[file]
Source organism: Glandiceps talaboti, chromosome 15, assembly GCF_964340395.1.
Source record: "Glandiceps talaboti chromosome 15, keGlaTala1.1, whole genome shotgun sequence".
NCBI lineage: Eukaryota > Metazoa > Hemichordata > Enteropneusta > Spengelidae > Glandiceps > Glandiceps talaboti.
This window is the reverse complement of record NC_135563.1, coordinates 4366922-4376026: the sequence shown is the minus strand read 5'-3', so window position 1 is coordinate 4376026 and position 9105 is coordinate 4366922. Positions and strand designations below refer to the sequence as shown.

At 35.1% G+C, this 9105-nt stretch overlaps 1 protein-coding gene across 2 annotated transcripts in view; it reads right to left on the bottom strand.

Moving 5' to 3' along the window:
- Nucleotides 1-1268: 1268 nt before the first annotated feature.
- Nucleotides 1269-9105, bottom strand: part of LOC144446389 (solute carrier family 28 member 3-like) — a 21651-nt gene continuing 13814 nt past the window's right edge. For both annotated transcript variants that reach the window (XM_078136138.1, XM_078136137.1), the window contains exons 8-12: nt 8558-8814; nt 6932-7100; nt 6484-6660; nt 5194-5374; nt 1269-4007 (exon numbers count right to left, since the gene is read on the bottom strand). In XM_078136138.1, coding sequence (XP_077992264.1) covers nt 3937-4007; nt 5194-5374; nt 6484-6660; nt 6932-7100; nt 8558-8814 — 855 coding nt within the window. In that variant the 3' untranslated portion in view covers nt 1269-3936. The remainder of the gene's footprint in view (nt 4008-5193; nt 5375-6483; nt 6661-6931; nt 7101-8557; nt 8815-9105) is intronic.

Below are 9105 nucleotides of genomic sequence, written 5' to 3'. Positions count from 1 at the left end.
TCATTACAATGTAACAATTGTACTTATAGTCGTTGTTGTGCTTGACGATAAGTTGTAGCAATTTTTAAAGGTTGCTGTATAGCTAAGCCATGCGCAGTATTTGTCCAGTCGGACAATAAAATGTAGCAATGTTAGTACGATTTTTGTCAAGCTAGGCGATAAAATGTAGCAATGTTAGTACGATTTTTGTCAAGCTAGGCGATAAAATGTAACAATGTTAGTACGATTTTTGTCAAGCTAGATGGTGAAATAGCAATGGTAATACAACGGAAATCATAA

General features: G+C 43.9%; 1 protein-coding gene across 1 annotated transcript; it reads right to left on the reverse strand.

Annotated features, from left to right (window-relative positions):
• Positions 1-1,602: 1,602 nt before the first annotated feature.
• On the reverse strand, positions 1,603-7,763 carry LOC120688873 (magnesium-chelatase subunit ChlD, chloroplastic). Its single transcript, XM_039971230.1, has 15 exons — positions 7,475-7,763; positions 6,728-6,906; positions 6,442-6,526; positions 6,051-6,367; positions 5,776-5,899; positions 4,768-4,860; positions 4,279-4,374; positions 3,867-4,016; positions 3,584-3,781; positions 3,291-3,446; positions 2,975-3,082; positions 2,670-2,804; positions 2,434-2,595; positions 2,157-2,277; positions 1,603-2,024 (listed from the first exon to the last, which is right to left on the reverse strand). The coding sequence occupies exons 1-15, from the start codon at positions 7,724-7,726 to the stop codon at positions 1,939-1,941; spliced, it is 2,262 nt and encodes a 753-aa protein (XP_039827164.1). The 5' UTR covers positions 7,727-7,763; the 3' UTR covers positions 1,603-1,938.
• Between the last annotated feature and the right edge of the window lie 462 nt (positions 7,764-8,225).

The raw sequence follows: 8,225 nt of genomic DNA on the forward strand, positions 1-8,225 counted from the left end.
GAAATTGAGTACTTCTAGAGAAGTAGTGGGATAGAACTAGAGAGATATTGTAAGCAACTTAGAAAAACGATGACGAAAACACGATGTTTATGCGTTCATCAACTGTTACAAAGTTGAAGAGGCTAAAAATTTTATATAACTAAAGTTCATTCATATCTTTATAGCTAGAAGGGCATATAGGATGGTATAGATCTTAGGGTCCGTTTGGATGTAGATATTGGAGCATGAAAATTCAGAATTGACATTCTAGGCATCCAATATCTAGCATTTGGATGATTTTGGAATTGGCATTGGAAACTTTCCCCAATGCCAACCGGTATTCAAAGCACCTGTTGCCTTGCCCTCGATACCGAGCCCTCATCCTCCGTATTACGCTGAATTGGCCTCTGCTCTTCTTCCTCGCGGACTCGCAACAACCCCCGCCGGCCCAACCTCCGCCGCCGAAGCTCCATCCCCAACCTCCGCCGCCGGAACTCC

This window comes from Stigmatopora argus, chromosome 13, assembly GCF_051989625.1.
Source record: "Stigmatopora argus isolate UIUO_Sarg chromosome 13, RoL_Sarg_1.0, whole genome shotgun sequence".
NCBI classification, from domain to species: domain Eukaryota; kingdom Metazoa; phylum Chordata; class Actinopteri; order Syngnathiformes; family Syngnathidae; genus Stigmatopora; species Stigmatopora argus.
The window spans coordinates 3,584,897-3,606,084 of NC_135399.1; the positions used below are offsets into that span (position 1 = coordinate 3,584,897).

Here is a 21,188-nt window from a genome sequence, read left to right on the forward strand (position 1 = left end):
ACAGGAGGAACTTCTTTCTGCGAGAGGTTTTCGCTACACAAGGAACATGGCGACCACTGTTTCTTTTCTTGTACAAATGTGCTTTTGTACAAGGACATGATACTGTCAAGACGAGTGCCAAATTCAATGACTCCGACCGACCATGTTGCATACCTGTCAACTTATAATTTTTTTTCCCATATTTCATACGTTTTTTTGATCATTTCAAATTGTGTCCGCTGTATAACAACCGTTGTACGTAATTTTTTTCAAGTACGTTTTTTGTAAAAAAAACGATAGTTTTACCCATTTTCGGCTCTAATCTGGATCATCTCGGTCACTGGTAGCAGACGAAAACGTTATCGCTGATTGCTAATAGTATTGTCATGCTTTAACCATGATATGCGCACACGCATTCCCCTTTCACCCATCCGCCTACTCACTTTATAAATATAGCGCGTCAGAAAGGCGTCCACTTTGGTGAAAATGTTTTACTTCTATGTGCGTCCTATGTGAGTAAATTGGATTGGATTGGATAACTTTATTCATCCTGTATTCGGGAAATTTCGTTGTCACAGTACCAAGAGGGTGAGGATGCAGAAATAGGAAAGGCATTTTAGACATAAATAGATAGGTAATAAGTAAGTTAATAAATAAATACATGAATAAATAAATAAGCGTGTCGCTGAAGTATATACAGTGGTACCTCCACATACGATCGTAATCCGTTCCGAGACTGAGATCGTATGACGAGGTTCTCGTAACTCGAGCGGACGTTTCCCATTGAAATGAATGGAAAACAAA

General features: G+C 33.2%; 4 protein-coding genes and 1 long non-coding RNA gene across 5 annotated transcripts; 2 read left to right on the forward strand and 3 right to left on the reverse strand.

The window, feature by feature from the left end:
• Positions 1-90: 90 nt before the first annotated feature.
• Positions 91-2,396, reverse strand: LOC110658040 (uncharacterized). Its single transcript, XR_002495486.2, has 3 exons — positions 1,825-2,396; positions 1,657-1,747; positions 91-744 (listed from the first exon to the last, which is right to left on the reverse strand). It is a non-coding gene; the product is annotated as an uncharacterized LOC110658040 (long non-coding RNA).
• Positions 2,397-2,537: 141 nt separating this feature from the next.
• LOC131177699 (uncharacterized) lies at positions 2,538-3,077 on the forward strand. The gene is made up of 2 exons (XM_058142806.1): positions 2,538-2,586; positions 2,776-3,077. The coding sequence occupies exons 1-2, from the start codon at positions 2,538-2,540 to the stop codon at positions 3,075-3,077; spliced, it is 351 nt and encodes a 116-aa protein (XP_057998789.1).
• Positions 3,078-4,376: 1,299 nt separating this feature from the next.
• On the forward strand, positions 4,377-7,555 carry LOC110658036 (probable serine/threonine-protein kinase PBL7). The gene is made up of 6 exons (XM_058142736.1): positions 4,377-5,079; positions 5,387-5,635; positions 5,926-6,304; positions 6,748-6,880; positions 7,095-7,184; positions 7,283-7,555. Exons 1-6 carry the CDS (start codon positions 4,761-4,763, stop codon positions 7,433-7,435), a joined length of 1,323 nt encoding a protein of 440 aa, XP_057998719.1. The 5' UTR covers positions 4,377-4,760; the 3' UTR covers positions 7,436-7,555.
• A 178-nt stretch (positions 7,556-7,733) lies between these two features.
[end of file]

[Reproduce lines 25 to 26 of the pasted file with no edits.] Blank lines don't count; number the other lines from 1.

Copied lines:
The window, feature by feature from the left end:
• Positions 1-90: 90 nt before the first annotated feature.